|Tom Carruth, head of Weeks Roses? research department, relocated his department to Cal Poly Pomona.|
|Kristin Camacho, of Camacho Strawberries, has also partnered with the university.|
On the scenic landscape near Cal Poly Pomona's AGRIscapes and Farm Store, new members of the Cal Poly Pomona community are taking root.
Weeks Roses, one of the most esteemed rose producers in the United States, and Camacho Strawberries, a local farming business known for its delicious crop, have relocated to on-campus sites.
Headquartered in Upland since 1938, with additional acreage in the San Joaquin Valley, Weeks Roses found itself hemmed in by housing developments. As urban land prices soared, so did Weeks' sales, and it decided a change was in order. Tom Carruth, head of Weeks' research department, investigated the possibility of a partnership with the university.
“It is a winning solution all around,” says Carruth, who, along with the rest of his research department, moved into new offices near AGRIscapes in November. “Close association with Cal Poly Pomona professors will keep us up-to-date on research and technology, and we can offer students hands-on experience with highly specialized projects on site.”
Carruth, whose skill in fostering new varieties of roses has led Weeks to 12 All-America Rose Selections (AARS) the rose industry's equivalent of an Olympic gold medal in the past 13 years, sees infinite possibility in this new partnership.
“We have our own marketing department and envision partnering with the communications and photography departments, as well as opportunities for seniors and graduate students to create intricate research projects,” he says.
After all, new varieties of roses do not spring up overnight. In fact, it takes at least 10 years of painstaking work to create one new flower. Each year, the new research greenhouses at Cal Poly Pomona, funded mainly by a generous $200,000 donation from Weeks Roses, will see the hand-pollination of 35,000 flowers, resulting in about 200,000 seeds, which are harvested, planted, and carefully nurtured.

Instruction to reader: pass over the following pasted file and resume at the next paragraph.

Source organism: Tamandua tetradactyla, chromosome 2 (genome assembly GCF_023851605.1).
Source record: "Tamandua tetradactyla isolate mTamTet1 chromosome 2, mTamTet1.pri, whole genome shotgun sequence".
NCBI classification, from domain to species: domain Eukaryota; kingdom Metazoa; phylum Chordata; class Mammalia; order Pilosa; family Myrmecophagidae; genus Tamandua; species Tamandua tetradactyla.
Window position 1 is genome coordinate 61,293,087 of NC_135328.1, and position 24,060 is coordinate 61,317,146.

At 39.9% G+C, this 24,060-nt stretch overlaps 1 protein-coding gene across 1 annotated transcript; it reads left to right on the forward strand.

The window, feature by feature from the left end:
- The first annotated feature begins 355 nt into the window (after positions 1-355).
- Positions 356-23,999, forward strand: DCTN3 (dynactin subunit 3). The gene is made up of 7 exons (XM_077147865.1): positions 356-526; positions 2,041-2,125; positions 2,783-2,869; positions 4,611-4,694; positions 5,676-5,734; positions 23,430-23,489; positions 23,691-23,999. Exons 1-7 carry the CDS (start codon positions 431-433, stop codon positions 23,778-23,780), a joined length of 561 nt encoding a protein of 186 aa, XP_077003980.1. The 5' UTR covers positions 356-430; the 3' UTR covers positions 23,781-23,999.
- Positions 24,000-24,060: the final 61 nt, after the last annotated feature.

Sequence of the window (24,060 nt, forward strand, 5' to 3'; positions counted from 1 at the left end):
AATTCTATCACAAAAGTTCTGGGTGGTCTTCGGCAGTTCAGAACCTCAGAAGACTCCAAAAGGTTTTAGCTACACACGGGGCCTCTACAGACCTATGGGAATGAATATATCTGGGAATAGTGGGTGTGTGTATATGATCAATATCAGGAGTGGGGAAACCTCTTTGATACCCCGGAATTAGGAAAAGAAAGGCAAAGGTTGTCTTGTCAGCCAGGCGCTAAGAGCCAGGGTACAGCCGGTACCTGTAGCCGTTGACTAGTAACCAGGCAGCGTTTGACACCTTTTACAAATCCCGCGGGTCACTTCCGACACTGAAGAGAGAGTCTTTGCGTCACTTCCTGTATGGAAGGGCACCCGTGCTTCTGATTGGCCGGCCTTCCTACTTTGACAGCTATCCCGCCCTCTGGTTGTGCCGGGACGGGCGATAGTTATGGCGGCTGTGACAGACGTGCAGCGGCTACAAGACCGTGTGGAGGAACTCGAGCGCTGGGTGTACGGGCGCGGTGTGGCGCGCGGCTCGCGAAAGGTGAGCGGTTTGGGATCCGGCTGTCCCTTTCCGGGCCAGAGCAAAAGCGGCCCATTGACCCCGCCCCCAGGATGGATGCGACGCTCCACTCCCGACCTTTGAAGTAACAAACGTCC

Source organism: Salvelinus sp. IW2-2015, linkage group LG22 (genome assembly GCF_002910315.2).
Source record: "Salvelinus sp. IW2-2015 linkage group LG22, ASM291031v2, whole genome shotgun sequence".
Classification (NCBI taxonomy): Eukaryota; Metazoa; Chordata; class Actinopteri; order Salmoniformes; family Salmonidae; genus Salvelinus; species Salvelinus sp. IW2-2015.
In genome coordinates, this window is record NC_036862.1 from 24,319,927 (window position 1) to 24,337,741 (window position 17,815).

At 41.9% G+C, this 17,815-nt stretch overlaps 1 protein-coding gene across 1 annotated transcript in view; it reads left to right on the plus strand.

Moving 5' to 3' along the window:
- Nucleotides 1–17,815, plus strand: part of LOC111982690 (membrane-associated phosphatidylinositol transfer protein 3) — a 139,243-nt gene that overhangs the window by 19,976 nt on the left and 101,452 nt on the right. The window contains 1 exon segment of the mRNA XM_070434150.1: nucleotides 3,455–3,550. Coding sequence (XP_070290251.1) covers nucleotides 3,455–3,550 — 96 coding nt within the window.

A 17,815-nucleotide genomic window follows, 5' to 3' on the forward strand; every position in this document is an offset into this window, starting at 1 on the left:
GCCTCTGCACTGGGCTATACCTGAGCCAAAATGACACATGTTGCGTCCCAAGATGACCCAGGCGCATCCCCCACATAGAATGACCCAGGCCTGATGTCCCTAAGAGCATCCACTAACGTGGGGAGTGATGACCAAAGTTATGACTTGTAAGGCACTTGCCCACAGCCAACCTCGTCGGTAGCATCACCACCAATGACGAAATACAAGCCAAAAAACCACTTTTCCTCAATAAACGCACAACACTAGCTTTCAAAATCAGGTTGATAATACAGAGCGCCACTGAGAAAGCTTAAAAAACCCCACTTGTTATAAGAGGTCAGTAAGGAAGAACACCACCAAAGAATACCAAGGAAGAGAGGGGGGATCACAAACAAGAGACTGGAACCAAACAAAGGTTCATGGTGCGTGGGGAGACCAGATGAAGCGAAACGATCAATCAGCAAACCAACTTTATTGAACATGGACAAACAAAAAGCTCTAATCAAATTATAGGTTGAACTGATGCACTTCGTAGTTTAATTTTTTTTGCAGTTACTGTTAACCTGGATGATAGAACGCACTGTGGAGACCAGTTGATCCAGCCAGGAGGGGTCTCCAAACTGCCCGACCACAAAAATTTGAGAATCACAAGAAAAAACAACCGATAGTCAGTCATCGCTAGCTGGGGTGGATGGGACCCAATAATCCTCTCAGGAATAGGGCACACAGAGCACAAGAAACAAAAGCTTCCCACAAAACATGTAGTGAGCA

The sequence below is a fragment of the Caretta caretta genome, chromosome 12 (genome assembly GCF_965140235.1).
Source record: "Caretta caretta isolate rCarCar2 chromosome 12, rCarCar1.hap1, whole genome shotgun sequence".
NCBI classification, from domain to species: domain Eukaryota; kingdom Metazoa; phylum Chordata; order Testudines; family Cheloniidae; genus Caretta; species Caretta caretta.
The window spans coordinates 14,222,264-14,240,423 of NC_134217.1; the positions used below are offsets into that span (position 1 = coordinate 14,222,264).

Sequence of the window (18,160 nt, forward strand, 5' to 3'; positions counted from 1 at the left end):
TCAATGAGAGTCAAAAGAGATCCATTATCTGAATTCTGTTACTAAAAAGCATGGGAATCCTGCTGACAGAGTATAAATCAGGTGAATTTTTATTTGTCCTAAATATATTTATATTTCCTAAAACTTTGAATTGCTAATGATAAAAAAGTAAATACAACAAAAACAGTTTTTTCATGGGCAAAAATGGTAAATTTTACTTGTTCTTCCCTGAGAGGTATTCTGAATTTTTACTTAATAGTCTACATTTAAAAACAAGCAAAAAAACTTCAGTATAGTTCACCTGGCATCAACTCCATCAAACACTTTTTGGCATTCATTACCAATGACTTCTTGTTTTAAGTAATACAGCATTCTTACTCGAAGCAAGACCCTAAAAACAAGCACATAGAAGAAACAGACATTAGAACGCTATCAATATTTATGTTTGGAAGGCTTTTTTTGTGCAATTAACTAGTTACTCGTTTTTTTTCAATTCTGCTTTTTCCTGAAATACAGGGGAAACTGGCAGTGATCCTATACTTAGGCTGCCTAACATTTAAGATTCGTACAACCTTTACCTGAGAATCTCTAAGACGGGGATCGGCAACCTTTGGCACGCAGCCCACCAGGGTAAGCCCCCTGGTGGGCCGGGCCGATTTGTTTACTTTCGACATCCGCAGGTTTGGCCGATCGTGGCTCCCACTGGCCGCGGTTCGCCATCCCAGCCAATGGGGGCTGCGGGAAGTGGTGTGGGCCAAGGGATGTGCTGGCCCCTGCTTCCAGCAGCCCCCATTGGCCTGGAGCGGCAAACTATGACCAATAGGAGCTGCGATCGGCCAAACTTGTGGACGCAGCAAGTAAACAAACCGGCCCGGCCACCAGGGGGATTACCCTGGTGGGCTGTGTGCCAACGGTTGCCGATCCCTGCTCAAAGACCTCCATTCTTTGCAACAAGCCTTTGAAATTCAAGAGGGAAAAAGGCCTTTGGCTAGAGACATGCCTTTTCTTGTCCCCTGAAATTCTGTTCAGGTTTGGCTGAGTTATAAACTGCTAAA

Only 800 to 1,000 of the strongest and most beautiful flowers will advance to the next step. These then go from one of a kind in the greenhouse to 10 of a kind in the test fields in Wasco, Calif., where they are evaluated over time for flowering capacity, disease resistance, vigor, finish color, rebloom, petal size, etc. The best of the best are placed in the AARS trials where they undergo a rigorous two-year judging in various locales and climates. Of the 50 or so roses from growers around the world that entered in the trials, only two to three roses are awarded the coveted AARS award each year.
Carruth is justifiably proud of the Weeks Roses reputation for excellence and would like to see Cal Poly Pomona become home to one of the AARS test gardens there are only 24 different test garden locations in the country. He is equally interested in refurbishing the university's famed rose garden, as well as assisting with other landscaping projects around campus.
As a producer that provides more than 4 million plants to wholesale nurseries around the country, Weeks Roses has never dealt with on-site rose sales. However, that too might change. Weeks Roses might partner with the Farm Store to sell its new award-winning varieties.
“We also plan to use about 10 acres at the university's Spadra facility to grow roses,” says Carruth, noting that 10 acres of roses will be beautiful thing to see.
Also enjoying an on-site working relationship with Cal Poly Pomona at its Spadra farm in Chino is Camacho Strawberries. The family business grows the bulk of its product on acreage leased from the university and has generously provided one acre of strawberries adjacent to the Farm Store on Temple Avenue for Cal Poly Pomona's own use.
“In a good year, one acre of strawberries can yield 3,000 flats at 12 pints per flat,” says Kristin Camacho, who enjoys the pleasant working relationship she and her family have with the university. “Cal Poly Pomona can sell the strawberries, which fruit three times per year, in the Farm Store and use the field for educational tours for schoolchildren.”